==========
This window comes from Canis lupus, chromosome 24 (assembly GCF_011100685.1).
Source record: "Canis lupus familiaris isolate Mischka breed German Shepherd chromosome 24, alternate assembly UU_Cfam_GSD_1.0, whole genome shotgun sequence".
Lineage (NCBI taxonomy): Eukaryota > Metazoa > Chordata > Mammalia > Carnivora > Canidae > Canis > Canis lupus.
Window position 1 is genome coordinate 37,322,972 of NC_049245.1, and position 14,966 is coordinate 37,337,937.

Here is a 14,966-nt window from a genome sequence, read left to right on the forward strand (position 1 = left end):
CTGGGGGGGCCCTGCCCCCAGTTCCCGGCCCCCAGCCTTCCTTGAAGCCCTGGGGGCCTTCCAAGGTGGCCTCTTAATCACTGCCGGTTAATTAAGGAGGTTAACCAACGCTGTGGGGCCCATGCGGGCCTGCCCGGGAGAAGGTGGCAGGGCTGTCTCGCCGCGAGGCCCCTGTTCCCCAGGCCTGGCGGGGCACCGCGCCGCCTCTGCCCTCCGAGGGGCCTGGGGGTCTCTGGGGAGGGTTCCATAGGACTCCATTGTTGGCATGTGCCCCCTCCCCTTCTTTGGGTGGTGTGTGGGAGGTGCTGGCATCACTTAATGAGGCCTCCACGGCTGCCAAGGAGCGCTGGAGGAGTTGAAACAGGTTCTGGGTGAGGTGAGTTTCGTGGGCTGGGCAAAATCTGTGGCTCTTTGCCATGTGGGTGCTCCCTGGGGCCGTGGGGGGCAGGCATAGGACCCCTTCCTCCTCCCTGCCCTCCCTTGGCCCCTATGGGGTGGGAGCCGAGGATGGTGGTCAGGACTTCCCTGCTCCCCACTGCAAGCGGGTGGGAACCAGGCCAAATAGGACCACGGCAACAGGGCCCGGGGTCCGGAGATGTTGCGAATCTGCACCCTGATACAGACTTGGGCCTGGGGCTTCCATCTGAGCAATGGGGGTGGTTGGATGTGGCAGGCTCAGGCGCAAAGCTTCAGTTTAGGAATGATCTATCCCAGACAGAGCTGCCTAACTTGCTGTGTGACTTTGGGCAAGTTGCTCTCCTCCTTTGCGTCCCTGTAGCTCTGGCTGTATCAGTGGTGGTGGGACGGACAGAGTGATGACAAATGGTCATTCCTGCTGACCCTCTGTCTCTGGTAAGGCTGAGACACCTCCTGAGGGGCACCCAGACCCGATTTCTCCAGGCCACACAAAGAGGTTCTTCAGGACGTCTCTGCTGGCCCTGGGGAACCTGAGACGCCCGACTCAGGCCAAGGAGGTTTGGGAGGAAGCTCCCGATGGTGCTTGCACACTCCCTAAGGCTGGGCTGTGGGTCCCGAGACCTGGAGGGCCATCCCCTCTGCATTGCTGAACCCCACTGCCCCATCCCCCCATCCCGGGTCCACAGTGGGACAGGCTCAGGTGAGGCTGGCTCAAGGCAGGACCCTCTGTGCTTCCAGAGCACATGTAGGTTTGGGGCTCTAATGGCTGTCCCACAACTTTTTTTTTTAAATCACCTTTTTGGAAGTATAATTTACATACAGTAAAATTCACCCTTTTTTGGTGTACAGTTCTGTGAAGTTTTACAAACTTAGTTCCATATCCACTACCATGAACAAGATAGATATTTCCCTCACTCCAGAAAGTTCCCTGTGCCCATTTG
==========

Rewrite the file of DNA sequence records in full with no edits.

This window comes from Canis lupus, chromosome 24 (assembly GCF_011100685.1).
Source record: "Canis lupus familiaris isolate Mischka breed German Shepherd chromosome 24, alternate assembly UU_Cfam_GSD_1.0, whole genome shotgun sequence".
Lineage (NCBI taxonomy): Eukaryota > Metazoa > Chordata > Mammalia > Carnivora > Canidae > Canis > Canis lupus.
Window position 1 is genome coordinate 37,322,972 of NC_049245.1, and position 14,966 is coordinate 37,337,937.

Here is a 14,966-nt window from a genome sequence, read left to right on the forward strand (position 1 = left end):
CTGGGGGGGCCCTGCCCCCAGTTCCCGGCCCCCAGCCTTCCTTGAAGCCCTGGGGGCCTTCCAAGGTGGCCTCTTAATCACTGCCGGTTAATTAAGGAGGTTAACCAACGCTGTGGGGCCCATGCGGGCCTGCCCGGGAGAAGGTGGCAGGGCTGTCTCGCCGCGAGGCCCCTGTTCCCCAGGCCTGGCGGGGCACCGCGCCGCCTCTGCCCTCCGAGGGGCCTGGGGGTCTCTGGGGAGGGTTCCATAGGACTCCATTGTTGGCATGTGCCCCCTCCCCTTCTTTGGGTGGTGTGTGGGAGGTGCTGGCATCACTTAATGAGGCCTCCACGGCTGCCAAGGAGCGCTGGAGGAGTTGAAACAGGTTCTGGGTGAGGTGAGTTTCGTGGGCTGGGCAAAATCTGTGGCTCTTTGCCATGTGGGTGCTCCCTGGGGCCGTGGGGGGCAGGCATAGGACCCCTTCCTCCTCCCTGCCCTCCCTTGGCCCCTATGGGGTGGGAGCCGAGGATGGTGGTCAGGACTTCCCTGCTCCCCACTGCAAGCGGGTGGGAACCAGGCCAAATAGGACCACGGCAACAGGGCCCGGGGTCCGGAGATGTTGCGAATCTGCACCCTGATACAGACTTGGGCCTGGGGCTTCCATCTGAGCAATGGGGGTGGTTGGATGTGGCAGGCTCAGGCGCAAAGCTTCAGTTTAGGAATGATCTATCCCAGACAGAGCTGCCTAACTTGCTGTGTGACTTTGGGCAAGTTGCTCTCCTCCTTTGCGTCCCTGTAGCTCTGGCTGTATCAGTGGTGGTGGGACGGACAGAGTGATGACAAATGGTCATTCCTGCTGACCCTCTGTCTCTGGTAAGGCTGAGACACCTCCTGAGGGGCACCCAGACCCGATTTCTCCAGGCCACACAAAGAGGTTCTTCAGGACGTCTCTGCTGGCCCTGGGGAACCTGAGACGCCCGACTCAGGCCAAGGAGGTTTGGGAGGAAGCTCCCGATGGTGCTTGCACACTCCCTAAGGCTGGGCTGTGGGTCCCGAGACCTGGAGGGCCATCCCCTCTGCATTGCTGAACCCCACTGCCCCATCCCCCCATCCCGGGTCCACAGTGGGACAGGCTCAGGTGAGGCTGGCTCAAGGCAGGACCCTCTGTGCTTCCAGAGCACATGTAGGTTTGGGGCTCTAATGGCTGTCCCACAACTTTTTTTTTTAAATCACCTTTTTGGAAGTATAATTTACATACAGTAAAATTCACCCTTTTTTGGTGTACAGTTCTGTGAAGTTTTACAAACTTAGTTCCATATCCACTACCATGAACAAGATAGATATTTCCCTCACTCCAGAAAGTTCCCTGTGCCCATTTG